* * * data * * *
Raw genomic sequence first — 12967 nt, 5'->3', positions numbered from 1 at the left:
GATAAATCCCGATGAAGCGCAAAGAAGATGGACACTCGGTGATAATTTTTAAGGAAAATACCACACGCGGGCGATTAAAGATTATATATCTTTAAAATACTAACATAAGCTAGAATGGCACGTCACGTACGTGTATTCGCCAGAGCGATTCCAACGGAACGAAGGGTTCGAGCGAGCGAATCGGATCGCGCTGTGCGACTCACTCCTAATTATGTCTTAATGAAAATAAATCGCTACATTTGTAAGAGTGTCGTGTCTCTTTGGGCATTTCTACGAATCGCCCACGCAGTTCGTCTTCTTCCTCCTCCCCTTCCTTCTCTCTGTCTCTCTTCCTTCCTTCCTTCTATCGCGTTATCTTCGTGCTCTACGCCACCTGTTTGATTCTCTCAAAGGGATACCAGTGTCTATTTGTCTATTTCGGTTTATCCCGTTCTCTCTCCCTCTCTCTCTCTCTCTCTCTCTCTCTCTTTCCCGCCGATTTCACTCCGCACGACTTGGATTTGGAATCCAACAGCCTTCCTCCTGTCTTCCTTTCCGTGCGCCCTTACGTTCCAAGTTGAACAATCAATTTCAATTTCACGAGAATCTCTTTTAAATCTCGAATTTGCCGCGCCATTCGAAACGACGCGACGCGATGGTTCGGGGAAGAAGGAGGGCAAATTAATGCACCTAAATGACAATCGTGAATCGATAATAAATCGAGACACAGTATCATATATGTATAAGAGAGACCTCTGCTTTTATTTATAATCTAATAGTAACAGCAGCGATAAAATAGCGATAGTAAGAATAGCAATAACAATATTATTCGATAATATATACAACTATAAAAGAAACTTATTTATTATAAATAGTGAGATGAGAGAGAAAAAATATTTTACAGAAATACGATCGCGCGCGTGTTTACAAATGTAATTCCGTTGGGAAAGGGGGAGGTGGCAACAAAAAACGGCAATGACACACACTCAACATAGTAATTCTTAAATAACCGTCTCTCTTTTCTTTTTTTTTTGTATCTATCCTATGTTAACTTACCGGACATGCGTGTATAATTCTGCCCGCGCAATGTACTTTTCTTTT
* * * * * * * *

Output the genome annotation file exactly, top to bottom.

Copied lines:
Raw genomic sequence first — 12967 nt, 5'->3', positions numbered from 1 at the left:
GATAAATCCCGATGAAGCGCAAAGAAGATGGACACTCGGTGATAATTTTTAAGGAAAATACCACACGCGGGCGATTAAAGATTATATATCTTTAAAATACTAACATAAGCTAGAATGGCACGTCACGTACGTGTATTCGCCAGAGCGATTCCAACGGAACGAAGGGTTCGAGCGAGCGAATCGGATCGCGCTGTGCGACTCACTCCTAATTATGTCTTAATGAAAATAAATCGCTACATTTGTAAGAGTGTCGTGTCTCTTTGGGCATTTCTACGAATCGCCCACGCAGTTCGTCTTCTTCCTCCTCCCCTTCCTTCTCTCTGTCTCTCTTCCTTCCTTCCTTCTATCGCGTTATCTTCGTGCTCTACGCCACCTGTTTGATTCTCTCAAAGGGATACCAGTGTCTATTTGTCTATTTCGGTTTATCCCGTTCTCTCTCCCTCTCTCTCTCTCTCTCTCTCTCTCTCTTTCCCGCCGATTTCACTCCGCACGACTTGGATTTGGAATCCAACAGCCTTCCTCCTGTCTTCCTTTCCGTGCGCCCTTACGTTCCAAGTTGAACAATCAATTTCAATTTCACGAGAATCTCTTTTAAATCTCGAATTTGCCGCGCCATTCGAAACGACGCGACGCGATGGTTCGGGGAAGAAGGAGGGCAAATTAATGCACCTAAATGACAATCGTGAATCGATAATAAATCGAGACACAGTATCATATATGTATAAGAGAGACCTCTGCTTTTATTTATAATCTAATAGTAACAGCAGCGATAAAATAGCGATAGTAAGAATAGCAATAACAATATTATTCGATAATATATACAACTATAAAAGAAACTTATTTATTATAAATAGTGAGATGAGAGAGAAAAAATATTTTACAGAAATACGATCGCGCGCGTGTTTACAAATGTAATTCCGTTGGGAAAGGGGGAGGTGGCAACAAAAAACGGCAATGACACACACTCAACATAGTAATTCTTAAATAACCGTCTCTCTTTTCTTTTTTTTTTGTATCTATCCTATGTTAACTTACCGGACATGCGTGTATAATTCTGCCCGCGCAATGTACTTTTCTTTT